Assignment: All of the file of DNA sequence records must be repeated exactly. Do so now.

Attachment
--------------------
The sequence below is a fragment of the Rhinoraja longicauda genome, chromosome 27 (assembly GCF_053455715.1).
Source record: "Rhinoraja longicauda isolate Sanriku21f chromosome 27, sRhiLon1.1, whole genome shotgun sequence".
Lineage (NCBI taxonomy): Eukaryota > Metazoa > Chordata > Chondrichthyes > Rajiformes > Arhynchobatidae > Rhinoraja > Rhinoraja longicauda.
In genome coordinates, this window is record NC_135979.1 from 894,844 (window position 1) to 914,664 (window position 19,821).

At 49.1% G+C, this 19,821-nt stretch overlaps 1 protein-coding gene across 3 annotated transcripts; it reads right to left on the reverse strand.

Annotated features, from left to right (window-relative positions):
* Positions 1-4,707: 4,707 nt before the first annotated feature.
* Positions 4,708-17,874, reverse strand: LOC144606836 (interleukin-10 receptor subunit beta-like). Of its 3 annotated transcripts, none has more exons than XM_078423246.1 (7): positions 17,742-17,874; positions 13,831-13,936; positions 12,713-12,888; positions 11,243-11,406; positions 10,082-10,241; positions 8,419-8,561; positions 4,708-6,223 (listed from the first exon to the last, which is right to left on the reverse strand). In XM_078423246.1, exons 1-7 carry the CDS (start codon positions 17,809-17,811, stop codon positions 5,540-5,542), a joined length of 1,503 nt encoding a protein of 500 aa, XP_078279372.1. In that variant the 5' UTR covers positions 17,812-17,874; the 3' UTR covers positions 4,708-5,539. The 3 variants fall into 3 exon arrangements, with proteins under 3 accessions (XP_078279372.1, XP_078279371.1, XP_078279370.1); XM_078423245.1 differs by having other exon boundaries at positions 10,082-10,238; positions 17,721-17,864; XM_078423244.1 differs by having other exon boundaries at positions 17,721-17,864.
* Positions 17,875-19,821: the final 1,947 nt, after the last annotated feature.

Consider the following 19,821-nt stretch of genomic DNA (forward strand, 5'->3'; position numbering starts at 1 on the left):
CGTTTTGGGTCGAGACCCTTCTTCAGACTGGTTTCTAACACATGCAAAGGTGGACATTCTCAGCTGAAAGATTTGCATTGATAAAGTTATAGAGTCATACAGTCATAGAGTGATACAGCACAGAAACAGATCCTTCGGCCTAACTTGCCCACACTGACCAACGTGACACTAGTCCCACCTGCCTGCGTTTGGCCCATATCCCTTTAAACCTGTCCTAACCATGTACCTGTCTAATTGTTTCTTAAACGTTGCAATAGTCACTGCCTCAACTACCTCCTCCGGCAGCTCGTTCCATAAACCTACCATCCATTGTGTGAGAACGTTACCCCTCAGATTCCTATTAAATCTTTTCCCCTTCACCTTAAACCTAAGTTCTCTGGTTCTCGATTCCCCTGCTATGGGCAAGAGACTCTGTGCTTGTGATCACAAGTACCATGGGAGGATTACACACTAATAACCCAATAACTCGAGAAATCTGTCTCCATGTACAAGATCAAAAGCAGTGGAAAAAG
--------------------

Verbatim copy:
The sequence below is a fragment of the Rhinoraja longicauda genome, chromosome 27 (assembly GCF_053455715.1).
Source record: "Rhinoraja longicauda isolate Sanriku21f chromosome 27, sRhiLon1.1, whole genome shotgun sequence".
Lineage (NCBI taxonomy): Eukaryota > Metazoa > Chordata > Chondrichthyes > Rajiformes > Arhynchobatidae > Rhinoraja > Rhinoraja longicauda.
In genome coordinates, this window is record NC_135979.1 from 894,844 (window position 1) to 914,664 (window position 19,821).

At 49.1% G+C, this 19,821-nt stretch overlaps 1 protein-coding gene across 3 annotated transcripts; it reads right to left on the reverse strand.

Annotated features, from left to right (window-relative positions):
* Positions 1-4,707: 4,707 nt before the first annotated feature.
* Positions 4,708-17,874, reverse strand: LOC144606836 (interleukin-10 receptor subunit beta-like). Of its 3 annotated transcripts, none has more exons than XM_078423246.1 (7): positions 17,742-17,874; positions 13,831-13,936; positions 12,713-12,888; positions 11,243-11,406; positions 10,082-10,241; positions 8,419-8,561; positions 4,708-6,223 (listed from the first exon to the last, which is right to left on the reverse strand). In XM_078423246.1, exons 1-7 carry the CDS (start codon positions 17,809-17,811, stop codon positions 5,540-5,542), a joined length of 1,503 nt encoding a protein of 500 aa, XP_078279372.1. In that variant the 5' UTR covers positions 17,812-17,874; the 3' UTR covers positions 4,708-5,539. The 3 variants fall into 3 exon arrangements, with proteins under 3 accessions (XP_078279372.1, XP_078279371.1, XP_078279370.1); XM_078423245.1 differs by having other exon boundaries at positions 10,082-10,238; positions 17,721-17,864; XM_078423244.1 differs by having other exon boundaries at positions 17,721-17,864.
* Positions 17,875-19,821: the final 1,947 nt, after the last annotated feature.

Consider the following 19,821-nt stretch of genomic DNA (forward strand, 5'->3'; position numbering starts at 1 on the left):
CGTTTTGGGTCGAGACCCTTCTTCAGACTGGTTTCTAACACATGCAAAGGTGGACATTCTCAGCTGAAAGATTTGCATTGATAAAGTTATAGAGTCATACAGTCATAGAGTGATACAGCACAGAAACAGATCCTTCGGCCTAACTTGCCCACACTGACCAACGTGACACTAGTCCCACCTGCCTGCGTTTGGCCCATATCCCTTTAAACCTGTCCTAACCATGTACCTGTCTAATTGTTTCTTAAACGTTGCAATAGTCACTGCCTCAACTACCTCCTCCGGCAGCTCGTTCCATAAACCTACCATCCATTGTGTGAGAACGTTACCCCTCAGATTCCTATTAAATCTTTTCCCCTTCACCTTAAACCTAAGTTCTCTGGTTCTCGATTCCCCTGCTATGGGCAAGAGACTCTGTGCTTGTGATCACAAGTACCATGGGAGGATTACACACTAATAACCCAATAACTCGAGAAATCTGTCTCCATGTACAAGATCAAAAGCAGTGGAAAAAG